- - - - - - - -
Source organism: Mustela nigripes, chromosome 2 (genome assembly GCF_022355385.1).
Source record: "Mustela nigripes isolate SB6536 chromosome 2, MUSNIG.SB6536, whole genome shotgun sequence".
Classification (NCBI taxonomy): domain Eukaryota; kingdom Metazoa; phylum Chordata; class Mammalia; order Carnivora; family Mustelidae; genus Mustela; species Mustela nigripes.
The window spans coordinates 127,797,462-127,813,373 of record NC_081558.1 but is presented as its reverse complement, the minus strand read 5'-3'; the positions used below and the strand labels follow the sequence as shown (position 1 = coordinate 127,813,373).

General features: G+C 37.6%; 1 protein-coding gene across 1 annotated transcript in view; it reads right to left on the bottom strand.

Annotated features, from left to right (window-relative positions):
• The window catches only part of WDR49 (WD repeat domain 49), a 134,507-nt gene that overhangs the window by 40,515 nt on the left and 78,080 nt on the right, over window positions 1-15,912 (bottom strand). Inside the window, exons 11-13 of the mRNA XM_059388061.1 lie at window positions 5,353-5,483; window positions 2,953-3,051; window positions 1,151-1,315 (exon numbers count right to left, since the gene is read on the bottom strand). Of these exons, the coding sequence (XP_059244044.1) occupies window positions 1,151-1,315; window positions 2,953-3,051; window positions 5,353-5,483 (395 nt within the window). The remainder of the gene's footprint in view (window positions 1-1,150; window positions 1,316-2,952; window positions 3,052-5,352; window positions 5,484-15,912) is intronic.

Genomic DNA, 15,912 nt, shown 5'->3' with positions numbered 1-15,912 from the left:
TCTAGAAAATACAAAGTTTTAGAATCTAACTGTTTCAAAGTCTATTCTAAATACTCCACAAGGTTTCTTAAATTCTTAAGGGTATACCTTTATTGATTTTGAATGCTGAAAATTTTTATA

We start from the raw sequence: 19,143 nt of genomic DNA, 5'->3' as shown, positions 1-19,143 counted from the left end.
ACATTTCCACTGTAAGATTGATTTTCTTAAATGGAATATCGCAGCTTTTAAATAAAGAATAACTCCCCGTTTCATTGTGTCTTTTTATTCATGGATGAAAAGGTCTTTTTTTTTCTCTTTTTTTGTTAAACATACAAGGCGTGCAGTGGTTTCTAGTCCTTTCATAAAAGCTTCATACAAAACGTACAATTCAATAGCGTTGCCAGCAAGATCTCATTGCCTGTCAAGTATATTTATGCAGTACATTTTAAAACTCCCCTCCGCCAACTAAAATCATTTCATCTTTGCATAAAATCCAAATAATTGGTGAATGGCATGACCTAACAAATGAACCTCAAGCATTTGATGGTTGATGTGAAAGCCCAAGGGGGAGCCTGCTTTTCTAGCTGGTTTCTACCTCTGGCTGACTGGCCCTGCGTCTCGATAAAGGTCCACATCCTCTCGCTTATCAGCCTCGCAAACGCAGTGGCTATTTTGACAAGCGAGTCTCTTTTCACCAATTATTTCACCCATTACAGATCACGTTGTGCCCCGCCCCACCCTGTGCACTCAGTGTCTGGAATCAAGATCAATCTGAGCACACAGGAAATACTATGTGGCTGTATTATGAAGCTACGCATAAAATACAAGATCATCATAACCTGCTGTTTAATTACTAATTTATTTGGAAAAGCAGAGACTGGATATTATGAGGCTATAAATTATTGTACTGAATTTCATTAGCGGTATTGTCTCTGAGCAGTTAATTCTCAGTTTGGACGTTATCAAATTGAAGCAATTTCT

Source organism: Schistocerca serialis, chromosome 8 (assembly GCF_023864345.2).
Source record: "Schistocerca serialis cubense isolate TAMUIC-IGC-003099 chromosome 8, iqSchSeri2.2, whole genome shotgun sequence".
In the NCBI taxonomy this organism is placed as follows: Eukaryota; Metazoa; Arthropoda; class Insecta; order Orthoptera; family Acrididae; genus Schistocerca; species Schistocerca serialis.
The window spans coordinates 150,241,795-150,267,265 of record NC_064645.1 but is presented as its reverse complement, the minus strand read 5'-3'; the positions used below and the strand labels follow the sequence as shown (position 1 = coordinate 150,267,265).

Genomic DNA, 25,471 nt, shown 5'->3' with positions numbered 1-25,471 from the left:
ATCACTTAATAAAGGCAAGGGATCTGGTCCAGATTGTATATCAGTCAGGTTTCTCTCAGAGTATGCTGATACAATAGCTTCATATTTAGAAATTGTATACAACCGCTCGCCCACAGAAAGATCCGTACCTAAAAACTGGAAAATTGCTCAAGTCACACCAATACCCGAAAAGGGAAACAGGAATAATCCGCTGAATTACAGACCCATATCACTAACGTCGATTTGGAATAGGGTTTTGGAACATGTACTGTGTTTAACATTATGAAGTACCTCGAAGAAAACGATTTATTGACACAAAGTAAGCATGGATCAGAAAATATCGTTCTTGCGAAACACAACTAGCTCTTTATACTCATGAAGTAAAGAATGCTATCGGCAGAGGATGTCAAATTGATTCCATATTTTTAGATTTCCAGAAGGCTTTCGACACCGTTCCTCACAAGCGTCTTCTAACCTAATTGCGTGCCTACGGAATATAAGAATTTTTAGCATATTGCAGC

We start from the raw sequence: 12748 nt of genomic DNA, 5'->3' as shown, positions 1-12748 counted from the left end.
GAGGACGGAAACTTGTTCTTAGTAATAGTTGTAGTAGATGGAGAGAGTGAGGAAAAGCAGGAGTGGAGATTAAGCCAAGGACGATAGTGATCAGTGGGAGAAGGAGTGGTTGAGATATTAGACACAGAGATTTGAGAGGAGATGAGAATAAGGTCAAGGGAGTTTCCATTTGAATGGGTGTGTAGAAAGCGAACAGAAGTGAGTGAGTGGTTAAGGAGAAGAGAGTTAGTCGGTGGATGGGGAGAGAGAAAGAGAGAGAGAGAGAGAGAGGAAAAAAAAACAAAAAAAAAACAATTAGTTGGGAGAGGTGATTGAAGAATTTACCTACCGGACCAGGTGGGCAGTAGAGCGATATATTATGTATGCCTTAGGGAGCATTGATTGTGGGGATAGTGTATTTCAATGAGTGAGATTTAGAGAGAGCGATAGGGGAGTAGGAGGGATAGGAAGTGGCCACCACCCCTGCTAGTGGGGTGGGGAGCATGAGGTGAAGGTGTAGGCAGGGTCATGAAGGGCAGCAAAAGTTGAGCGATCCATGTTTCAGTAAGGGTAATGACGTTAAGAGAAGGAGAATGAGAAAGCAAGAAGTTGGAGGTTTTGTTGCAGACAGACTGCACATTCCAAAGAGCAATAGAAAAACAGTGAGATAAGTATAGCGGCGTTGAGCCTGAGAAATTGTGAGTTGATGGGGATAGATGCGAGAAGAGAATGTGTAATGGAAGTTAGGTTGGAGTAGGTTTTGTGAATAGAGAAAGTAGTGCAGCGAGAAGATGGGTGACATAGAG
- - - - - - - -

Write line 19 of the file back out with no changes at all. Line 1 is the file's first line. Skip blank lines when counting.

GAGGACGGAAACTTGTTCTTAGTAATAGTTGTAGTAGATGGAGAGAGTGAGGAAAAGCAGGAGTGGAGATTAAGCCAAGGACGATAGTGATCAGTGGGAGAAGGAGTGGTTGAGATATTAGACACAGAGATTTGAGAGGAGATGAGAATAAGGTCAAGGGAGTTTCCATTTGAATGGGTGTGTAGAAAGCGAACAGAAGTGAGTGAGTGGTTAAGGAGAAGAGAGTTAGTCGGTGGATGGGGAGAGAGAAAGAGAGAGAGAGAGAGAGAGGAAAAAAAAACAAAAAAAAAACAATTAGTTGGGAGAGGTGATTGAAGAATTTACCTACCGGACCAGGTGGGCAGTAGAGCGATATATTATGTATGCCTTAGGGAGCATTGATTGTGGGGATAGTGTATTTCAATGAGTGAGATTTAGAGAGAGCGATAGGGGAGTAGGAGGGATAGGAAGTGGCCACCACCCCTGCTAGTGGGGTGGGGAGCATGAGGTGAAGGTGTAGGCAGGGTCATGAAGGGCAGCAAAAGTTGAGCGATCCATGTTTCAGTAAGGGTAATGACGTTAAGAGAAGGAGAATGAGAAAGCAAGAAGTTGGAGGTTTTGTTGCAGACAGACTGCACATTCCAAAGAGCAATAGAAAAACAGTGAGATAAGTATAGCGGCGTTGAGCCTGAGAAATTGTGAGTTGATGGGGATAGATGCGAGAAGAGAATGTGTAATGGAAGTTAGGTTGGAGTAGGTTTTGTGAATAGAGAAAGTAGTGCAGCGAGAAGATGGGTGACATAGAG